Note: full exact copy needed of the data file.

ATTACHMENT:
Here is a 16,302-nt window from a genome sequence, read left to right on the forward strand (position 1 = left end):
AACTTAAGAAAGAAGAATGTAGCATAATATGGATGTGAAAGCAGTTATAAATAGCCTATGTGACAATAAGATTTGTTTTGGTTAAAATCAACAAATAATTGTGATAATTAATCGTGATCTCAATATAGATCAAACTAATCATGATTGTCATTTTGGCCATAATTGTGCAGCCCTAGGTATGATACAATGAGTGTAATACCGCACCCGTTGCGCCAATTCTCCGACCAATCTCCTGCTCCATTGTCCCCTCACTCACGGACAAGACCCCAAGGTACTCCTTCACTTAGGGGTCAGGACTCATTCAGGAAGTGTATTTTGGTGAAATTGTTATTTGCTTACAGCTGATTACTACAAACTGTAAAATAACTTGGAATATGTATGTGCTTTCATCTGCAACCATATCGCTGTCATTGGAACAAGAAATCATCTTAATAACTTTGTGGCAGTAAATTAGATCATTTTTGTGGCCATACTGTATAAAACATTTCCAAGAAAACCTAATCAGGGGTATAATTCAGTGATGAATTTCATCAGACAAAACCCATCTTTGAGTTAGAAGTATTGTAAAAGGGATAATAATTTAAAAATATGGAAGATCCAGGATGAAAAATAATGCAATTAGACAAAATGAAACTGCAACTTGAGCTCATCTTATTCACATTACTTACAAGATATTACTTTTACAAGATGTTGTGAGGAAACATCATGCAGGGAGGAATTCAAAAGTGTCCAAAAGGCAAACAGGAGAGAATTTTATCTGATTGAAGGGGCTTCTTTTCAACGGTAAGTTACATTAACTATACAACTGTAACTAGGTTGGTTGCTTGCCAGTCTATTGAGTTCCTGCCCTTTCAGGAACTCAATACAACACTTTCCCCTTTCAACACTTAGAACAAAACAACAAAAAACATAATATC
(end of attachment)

Here is a 16,302-nt window from a genome sequence, read left to right on the forward strand (position 1 = left end):
AACTTAAGAAAGAAGAATGTAGCATAATATGGATGTGAAAGCAGTTATAAATAGCCTATGTGACAATAAGATTTGTTTTGGTTAAAATCAACAAATAATTGTGATAATTAATCGTGATCTCAATATAGATCAAACTAATCATGATTGTCATTTTGGCCATAATTGTGCAGCCCTAGGTATGATACAATGAGTGTAATACCGCACCCGTTGCGCCAATTCTCCGACCAATCTCCTGCTCCATTGTCCCCTCACTCACGGACAAGACCCCAAGGTACTCCTTCACTTAGGGGTCAGGACTCATTCAGGAAGTGTATTTTGGTGAAATTGTTATTTGCTTACAGCTGATTACTACAAACTGTAAAATAACTTGGAATATGTATGTGCTTTCATCTGCAACCATATCGCTGTCATTGGAACAAGAAATCATCTTAATAACTTTGTGGCAGTAAATTAGATCATTTTTGTGGCCATACTGTATAAAACATTTCCAAGAAAACCTAATCAGGGGTATAATTCAGTGATGAATTTCATCAGACAAAACCCATCTTTGAGTTAGAAGTATTGTAAAAGGGATAATAATTTAAAAATATGGAAGATCCAGGATGAAAAATAATGCAATTAGACAAAATGAAACTGCAACTTGAGCTCATCTTATTCACATTACTTACAAGATATTACTTTTACAAGATGTTGTGAGGAAACATCATGCAGGGAGGAATTCAAAAGTGTCCAAAAGGCAAACAGGAGAGAATTTTATCTGATTGAAGGGGCTTCTTTTCAACGGTAAGTTACATTAACTATACAACTGTAACTAGGTTGGTTGCTTGCCAGTCTATTGAGTTCCTGCCCTTTCAGGAACTCAATACAACACTTTCCCCTTTCAACACTTAGAACAAAACAACAAAAAACATAATATC